• Jun 2010: A workshop on sea level rise and ice sheet instability, which was needed because of the widespread recognition that AR4 was weak on this issue, perhaps too cautious.
  • And in a couple of weeks, in July 2010, a workshop on consistent treatment of uncertainties and risks. This is a cross-Working Group meeting, at which they hope to make progress on getting all three working groups to use the same approach. In the AR4, WG1 developed a standardized language for describing uncertainty, but other working groups have not yet.

Thomas then identified some important emerging questions leading up to AR5.

  1. Trends and rates of observed climate change, and in particular, the question of whether climate change has accelerated? Many recent papers and reports indicate that it has; the IPCC needs to figure out how to assess this, especially as there are mixed signals. For example, the decadal trend is accelerating in Arctic sea ice extent, but  the global temperature anomaly has not accelerated over this time period.
  2. Stability of the Western and Eastern Antarctic ice sheets (WAIS and EAIS). There has been much more dynamic change at margins of these ice sheets, accelerating mass loss, as observed by GRACE. The assessment needs to look into whether these really are accelerating trends, or if its just an artefact of limited duration of measurements.
  3. Irreversibilities and abrupt change: how robust and accurate is our understanding? For example, what long term commitment have been made already in sea level rise. And what about commitments in the hydrological cycle, where some regions (Africa, Europe) might go beyond the range of observed drought within the next couple of decades, and this may be unavoidable.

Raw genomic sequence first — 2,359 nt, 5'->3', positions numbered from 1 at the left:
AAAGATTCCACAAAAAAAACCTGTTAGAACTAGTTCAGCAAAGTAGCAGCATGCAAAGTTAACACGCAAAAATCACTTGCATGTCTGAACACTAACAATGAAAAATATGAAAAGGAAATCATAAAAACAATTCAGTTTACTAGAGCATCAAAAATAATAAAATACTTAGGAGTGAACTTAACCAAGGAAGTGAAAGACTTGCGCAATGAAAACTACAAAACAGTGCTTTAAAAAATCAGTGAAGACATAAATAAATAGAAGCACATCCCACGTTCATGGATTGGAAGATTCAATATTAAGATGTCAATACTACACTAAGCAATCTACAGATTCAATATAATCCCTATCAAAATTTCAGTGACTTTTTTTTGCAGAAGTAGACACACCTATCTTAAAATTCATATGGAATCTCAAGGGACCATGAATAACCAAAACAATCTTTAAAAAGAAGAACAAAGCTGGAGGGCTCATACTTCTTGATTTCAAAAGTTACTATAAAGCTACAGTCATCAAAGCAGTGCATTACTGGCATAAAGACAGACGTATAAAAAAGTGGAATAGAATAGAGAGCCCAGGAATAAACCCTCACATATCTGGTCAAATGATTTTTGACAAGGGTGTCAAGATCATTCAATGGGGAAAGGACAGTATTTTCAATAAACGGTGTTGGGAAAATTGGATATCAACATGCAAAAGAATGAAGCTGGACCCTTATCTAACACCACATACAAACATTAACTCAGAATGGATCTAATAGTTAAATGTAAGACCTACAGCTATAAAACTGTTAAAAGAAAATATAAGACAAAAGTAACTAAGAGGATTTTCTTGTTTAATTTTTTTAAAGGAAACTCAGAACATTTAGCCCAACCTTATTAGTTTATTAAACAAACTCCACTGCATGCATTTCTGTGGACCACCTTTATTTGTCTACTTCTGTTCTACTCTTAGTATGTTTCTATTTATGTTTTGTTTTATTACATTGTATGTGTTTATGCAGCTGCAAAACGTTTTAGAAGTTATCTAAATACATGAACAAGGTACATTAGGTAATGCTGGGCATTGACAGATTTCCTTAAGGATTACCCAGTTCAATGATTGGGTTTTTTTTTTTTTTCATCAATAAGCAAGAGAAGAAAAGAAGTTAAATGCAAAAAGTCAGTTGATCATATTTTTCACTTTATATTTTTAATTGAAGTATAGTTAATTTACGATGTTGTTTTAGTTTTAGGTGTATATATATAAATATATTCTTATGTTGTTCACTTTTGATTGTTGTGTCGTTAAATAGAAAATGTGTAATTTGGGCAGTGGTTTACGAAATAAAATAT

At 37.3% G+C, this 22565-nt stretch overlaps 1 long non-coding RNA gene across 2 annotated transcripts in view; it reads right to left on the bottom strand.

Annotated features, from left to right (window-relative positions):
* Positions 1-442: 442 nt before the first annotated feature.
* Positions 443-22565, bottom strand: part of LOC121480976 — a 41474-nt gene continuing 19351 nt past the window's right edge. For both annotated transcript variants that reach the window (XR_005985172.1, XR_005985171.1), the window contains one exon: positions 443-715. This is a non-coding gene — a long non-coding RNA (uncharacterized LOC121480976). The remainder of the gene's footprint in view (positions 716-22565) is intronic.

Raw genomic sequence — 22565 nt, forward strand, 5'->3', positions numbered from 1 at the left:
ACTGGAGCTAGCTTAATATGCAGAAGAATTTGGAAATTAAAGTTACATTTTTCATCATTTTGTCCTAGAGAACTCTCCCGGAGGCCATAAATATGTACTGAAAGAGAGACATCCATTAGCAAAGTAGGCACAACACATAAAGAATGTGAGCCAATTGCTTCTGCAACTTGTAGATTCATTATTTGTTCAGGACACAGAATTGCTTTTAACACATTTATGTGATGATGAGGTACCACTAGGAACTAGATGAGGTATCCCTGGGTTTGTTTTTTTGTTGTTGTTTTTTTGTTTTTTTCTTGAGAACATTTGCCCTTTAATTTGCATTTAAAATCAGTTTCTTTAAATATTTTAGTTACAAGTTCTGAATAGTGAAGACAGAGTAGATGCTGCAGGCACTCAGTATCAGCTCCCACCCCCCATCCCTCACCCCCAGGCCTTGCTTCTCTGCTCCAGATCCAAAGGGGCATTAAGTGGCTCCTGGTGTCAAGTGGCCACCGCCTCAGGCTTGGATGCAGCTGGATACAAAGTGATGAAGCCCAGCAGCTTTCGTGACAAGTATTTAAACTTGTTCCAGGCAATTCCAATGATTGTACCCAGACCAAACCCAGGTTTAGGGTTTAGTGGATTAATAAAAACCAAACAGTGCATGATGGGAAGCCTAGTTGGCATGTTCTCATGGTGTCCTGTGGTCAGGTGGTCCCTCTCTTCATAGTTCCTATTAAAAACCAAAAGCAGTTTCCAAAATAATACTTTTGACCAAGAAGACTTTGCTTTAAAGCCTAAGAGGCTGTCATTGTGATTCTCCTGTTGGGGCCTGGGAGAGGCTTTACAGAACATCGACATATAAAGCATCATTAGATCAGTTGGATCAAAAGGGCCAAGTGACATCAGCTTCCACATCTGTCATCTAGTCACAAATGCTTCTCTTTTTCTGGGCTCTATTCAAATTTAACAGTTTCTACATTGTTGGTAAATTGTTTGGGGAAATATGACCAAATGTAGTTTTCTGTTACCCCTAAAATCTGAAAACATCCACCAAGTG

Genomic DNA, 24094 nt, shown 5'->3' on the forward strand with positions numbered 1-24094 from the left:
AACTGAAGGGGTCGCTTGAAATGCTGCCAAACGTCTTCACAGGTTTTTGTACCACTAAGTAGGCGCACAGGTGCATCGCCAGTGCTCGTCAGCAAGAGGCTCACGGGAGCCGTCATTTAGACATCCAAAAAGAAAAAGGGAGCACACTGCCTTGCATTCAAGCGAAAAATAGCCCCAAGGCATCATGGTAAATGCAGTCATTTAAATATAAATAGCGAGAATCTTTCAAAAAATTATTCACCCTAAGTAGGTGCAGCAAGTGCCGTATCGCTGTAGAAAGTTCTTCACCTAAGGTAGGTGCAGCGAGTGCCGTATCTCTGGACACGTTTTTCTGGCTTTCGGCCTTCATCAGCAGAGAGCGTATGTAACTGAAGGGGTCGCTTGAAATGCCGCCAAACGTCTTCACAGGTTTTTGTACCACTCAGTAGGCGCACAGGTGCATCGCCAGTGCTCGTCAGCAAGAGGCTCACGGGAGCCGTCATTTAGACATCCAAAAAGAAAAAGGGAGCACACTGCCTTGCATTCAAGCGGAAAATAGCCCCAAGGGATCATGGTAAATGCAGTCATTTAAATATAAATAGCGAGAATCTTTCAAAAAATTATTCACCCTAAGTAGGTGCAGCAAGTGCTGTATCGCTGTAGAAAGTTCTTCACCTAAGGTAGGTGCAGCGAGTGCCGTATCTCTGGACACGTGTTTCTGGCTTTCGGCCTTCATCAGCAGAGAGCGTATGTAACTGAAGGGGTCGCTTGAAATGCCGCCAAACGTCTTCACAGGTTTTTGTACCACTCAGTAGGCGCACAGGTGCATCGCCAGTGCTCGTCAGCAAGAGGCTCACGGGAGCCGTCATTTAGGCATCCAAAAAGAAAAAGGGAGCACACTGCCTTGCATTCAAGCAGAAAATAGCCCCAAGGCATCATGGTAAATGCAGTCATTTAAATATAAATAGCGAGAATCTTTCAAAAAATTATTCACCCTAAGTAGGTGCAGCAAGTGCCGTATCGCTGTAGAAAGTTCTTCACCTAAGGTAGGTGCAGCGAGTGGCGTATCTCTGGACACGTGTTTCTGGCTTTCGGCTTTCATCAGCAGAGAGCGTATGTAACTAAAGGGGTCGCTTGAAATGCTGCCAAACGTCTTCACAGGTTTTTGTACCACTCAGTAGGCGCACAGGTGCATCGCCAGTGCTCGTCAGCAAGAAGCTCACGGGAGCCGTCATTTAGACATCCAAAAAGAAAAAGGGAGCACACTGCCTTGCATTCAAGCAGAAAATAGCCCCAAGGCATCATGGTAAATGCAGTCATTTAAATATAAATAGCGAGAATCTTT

4. Clouds and Aerosols, which will have their own entire chapter in AR5. There are still big uncertainties here. For example, low level clouds are a positive feedback in the north-east Pacific, yet all but one model are unable to simulate this.
  5. Carbon and other biogeochemical cycles. New ice core reconstructions were published just after AR4, and give us more insights into regional carbon cycle footprints caused by abrupt climate change in the past. For example, the ice cores show clear changes in soil moisture and total carbon stored  in the Amazon region.
  6. Near-term and long-term projections, for example the question of how reliable the decadal projections are. This is a difficult area. Some people say we already have seamless prediction (from decades to centuries), but not Thomas is not yet convinced. For example, there are alarming new results on number of extreme hot days across southern Europe that need to be assessed – these appear to challenge assumptions about the decadal trends.
  7. Regional issues – eg frequency and severity of impacts. Traditionally, the IPCC reports have taken an encyclopedic approach: take each region, and list the impacts in each. Instead, for AR5, the plan is to start with the physical processes, and then say something about sensitivity within each region to these processes.

Here’s an overview of the planned structure of the AR5 WG1 report: